We recently began Eastertide by spending a few days camping on a remote barrier island that was accessible by ferry.  It was full of palmettos, sand dunes, beach,  live oak trees to climb,  and places to swim and walk.  There were wild horses grazing in the sand dunes, armadillos crossing our path (and raccoons trying valiantly to get into our food and water jugs).  It was five hours away from our home, but still in our state, and yet was so far away from the large and busy metropolitan area in which we live now.  We used to live in this area when we first were married, and moved for job opportunities, but I often miss the quiet, slower pace of that beautiful area of sun and sea.

In this fifty days of Eastertide, I challenge you to play, to rest and relax and notice beauty, and to find and take your joy in the ordinary moments.  They are there, even amongst the chores of housekeeping or holding tiny children.  They are there, even in the times of your teenager dealing with end of semester tests and finals.  They are there, even with your children who are feeling the call of spring and nature to be wild and untamed.   They are there, even in traffic and whizzing cars.  Find those moments and hold onto them for what they are; the seeds of creativity and relaxing love.

Happy Eastertide, my friends.

Blessings,
Carrie

April Beauty

We were away for the first week of April and came home to green grass, blooming ornamental trees, and cold nights but warm temperatures during the day. Spring is here!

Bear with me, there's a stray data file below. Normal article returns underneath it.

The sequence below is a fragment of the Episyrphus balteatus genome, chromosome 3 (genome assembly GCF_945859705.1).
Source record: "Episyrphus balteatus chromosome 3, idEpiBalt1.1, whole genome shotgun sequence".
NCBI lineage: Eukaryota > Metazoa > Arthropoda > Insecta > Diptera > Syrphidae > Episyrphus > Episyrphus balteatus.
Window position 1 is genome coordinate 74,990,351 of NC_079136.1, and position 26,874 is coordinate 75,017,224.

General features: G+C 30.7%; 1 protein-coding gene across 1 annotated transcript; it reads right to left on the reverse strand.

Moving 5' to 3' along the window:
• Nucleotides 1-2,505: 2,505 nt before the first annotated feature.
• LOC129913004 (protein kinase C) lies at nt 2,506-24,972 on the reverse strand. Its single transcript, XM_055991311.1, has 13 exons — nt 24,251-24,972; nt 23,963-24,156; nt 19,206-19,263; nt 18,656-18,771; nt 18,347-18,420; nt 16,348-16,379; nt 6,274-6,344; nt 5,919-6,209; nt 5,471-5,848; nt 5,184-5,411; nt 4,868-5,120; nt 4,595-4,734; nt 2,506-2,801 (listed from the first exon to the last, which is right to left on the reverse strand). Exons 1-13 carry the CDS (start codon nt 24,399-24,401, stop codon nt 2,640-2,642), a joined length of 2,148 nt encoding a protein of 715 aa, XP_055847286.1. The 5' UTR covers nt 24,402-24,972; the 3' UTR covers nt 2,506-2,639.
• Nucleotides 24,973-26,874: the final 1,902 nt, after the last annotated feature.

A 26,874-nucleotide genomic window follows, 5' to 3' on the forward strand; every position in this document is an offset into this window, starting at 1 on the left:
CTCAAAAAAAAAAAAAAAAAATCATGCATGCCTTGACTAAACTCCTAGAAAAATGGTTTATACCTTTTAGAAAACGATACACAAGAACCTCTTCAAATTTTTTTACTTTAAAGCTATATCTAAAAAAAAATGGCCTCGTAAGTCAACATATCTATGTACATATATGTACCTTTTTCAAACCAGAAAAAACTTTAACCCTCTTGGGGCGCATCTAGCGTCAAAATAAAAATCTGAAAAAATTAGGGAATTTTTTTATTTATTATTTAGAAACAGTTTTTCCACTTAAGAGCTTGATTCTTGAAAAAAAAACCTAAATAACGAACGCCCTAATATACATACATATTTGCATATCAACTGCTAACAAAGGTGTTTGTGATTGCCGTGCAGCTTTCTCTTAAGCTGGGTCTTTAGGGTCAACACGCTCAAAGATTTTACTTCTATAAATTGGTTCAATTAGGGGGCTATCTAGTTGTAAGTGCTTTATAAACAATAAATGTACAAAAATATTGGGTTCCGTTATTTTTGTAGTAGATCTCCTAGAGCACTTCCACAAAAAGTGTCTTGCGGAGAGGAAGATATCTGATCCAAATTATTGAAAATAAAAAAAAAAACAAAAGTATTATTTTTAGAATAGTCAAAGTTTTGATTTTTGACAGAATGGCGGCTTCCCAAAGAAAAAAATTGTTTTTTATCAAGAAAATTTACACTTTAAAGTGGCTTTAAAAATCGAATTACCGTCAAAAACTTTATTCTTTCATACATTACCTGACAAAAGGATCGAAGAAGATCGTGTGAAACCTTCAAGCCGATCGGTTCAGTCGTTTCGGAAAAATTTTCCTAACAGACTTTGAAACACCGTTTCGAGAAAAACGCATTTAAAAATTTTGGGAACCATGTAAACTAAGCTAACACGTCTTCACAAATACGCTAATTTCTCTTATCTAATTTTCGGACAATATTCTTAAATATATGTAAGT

This month, we will be journeying through the heart and soul of Holy Week and celebrating Eastertide in its fullest glory, despite the often horrifying and somber events of the world as of late.   The calendar of the Anglican Communion and The Episcopal Church include an amazing array of Saints this month; so much wonder in the midst of darkness to remember.   Our main family  festival dates  this month include:

9- Palm Sunday

10-15- Holy Week

16- Easter

Eastertide!

25- St. Mark

29- St. Catherine of Siena

I am looking ahead to Ascension Day in May and the Rogation Days that precede Ascension Day ( the Monday, Tuesday, and Wednesday prior to Ascension Day).  There is also a Novena of 9 days that begins on Ascension Day and ends on the Eve of Pentecost.  So I am really thinking about how to mark that.

These are a few of my favorite things this month for my family:

  • Since we will be in Eastertide in just a short week,  I am thinking of all the creative and wonderful ways to dye eggs,  thinking of the Paschal candle and light in our home, indoor dish Easter gardens, Easter carols (yes, they are real!) and attending church
  • Gardens outside as well – especially leading up to Rogation Days which is a wonderful time to have seeds, gardening tools and homesteads blessed.
  • Spring cleaning and decluttering
  • Spring menu planning!
  • OUTSIDE PLAY!  How often do we, as adults, forget to play?  Play has really been on my mind lately as a depression and anxiety buster, as a health enhancer, as a way to create family memories and fun!  Look for some ideas about PLAY coming this month to this space.
  • Camping.  It is a nice month to camp where we live, and we will be taking advantage of that by camping at an uninhabited barrier island mid-month.  Wild horses and beach fun!

These are a few of my favorite things for small children:

  • Ramping up all kinds of physical activity since the weather is generally nice…hiking, kayaking, roller blading, walking, playing in the yard never disappeared these past months, but I feel so drawn to these activities now.
  • Incorporating more and more loose parts play and re-arranging indoor and outdoor play areas.

P.S. — For those of you who are using any form of screens with your small children, how about looking at rhythm, play and outside time in preparation for Screen Free Week?  Screen Free Week 2016 is coming May 1-7! You can see http://www.screenfree.org for more details. 🙂